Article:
Spring 2017 Academic Travel Course:
Briefly describe your Academic Travel course - what is the concept behind the course, what did you learn about, and where did you go for the travel component?
We travelled to Ireland to study the major points and figures in Irish history, mainly from the 17th century forward, and the effect these events had on building the culture of Ireland today. We studied the development of the Irish national identity, and the struggles and points of union between Ireland and Great Britain, and Northern Ireland and the Republic of Ireland. Main events which we studied included the Irish Rebellion of 1798, the Act of Union, the Great Famine, the Irish War of Independence, and the Irish Civil War.
What surprised you during Academic Travel?
History is far from my strongest subject, and I often find myself lost when studying multiple historical periods. Therefore, I was expecting to have to work much harder to remember the history we had learned in class and to put it in context on travel. However, I felt that Academic Travel helped to make the academic nature of history more approachable and easier to absorb and contextualize.
What was your most memorable experience during Academic Travel?
The most memorable experience on Academic Travel, for me, was the last day of travel, when I was able to attend a lecture from the Belfast Festival of Ideas and Politics. I was completely out of my depth, as the presenters began asking all of us attendees what we thought the future of Belfast would be. After the talk, however, I was able to join two of the presenters and three members of the municipal government at the pub, and we sat and discussed community development. It was a really good opportunity to learn about the aspects of the community I was interested in, from the people who lived and worked there.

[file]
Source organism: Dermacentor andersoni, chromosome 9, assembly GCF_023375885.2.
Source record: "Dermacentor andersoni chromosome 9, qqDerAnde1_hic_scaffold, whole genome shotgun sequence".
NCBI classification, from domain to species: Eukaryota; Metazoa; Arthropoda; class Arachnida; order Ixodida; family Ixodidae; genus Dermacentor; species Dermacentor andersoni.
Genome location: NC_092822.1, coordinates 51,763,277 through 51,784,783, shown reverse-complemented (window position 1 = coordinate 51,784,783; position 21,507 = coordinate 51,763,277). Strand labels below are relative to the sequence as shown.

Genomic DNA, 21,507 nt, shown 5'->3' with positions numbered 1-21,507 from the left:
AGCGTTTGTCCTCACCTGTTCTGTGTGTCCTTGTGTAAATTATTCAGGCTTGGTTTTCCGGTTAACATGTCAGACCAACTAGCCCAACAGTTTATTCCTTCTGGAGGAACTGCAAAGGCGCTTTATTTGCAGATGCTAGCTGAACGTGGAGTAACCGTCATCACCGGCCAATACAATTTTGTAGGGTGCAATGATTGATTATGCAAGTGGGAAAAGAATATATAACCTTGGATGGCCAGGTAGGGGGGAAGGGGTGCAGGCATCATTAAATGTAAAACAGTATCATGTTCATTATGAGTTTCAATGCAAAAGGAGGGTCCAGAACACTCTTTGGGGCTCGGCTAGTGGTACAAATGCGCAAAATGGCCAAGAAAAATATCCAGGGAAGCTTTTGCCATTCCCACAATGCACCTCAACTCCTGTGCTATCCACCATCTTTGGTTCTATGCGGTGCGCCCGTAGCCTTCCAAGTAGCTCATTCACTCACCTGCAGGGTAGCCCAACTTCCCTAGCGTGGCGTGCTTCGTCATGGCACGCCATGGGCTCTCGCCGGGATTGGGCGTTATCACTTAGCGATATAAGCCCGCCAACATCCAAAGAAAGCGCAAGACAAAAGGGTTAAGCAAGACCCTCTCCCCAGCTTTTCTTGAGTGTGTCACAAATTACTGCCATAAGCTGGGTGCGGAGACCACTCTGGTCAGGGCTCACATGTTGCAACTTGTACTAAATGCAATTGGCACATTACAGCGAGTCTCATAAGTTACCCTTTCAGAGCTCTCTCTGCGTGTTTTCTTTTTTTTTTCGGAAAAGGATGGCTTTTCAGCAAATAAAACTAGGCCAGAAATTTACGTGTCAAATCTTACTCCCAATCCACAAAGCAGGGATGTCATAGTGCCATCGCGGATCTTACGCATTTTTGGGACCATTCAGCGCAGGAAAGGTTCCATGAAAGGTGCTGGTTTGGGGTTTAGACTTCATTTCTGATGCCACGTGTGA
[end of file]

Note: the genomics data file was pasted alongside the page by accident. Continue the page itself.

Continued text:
What was your favorite learning moment during Academic Travel?
My favorite learning moment of travel was the tour we had of the Glasnevin Cemetery. On its own, the cemetery was an incredible, massive cultural site. To top it off, we were led around the graveyard by our guide: a sort of morbidly cheerful young man with a very large scarf, dancing around the graves as he told us the stories of their occupants. It felt almost like if Tim Burton had written a history book with a dozen terrible jokes hidden inside, which made the tour extremely entertaining and brought the historical figures we had learned about to life, if somewhat ironically.
Mary Newton is a Social Justice major with a minor in Environmental Studies from Bozeman, Montana USA.
First published by Gabrielle Kincheloe in the Adventures at Franklin blog.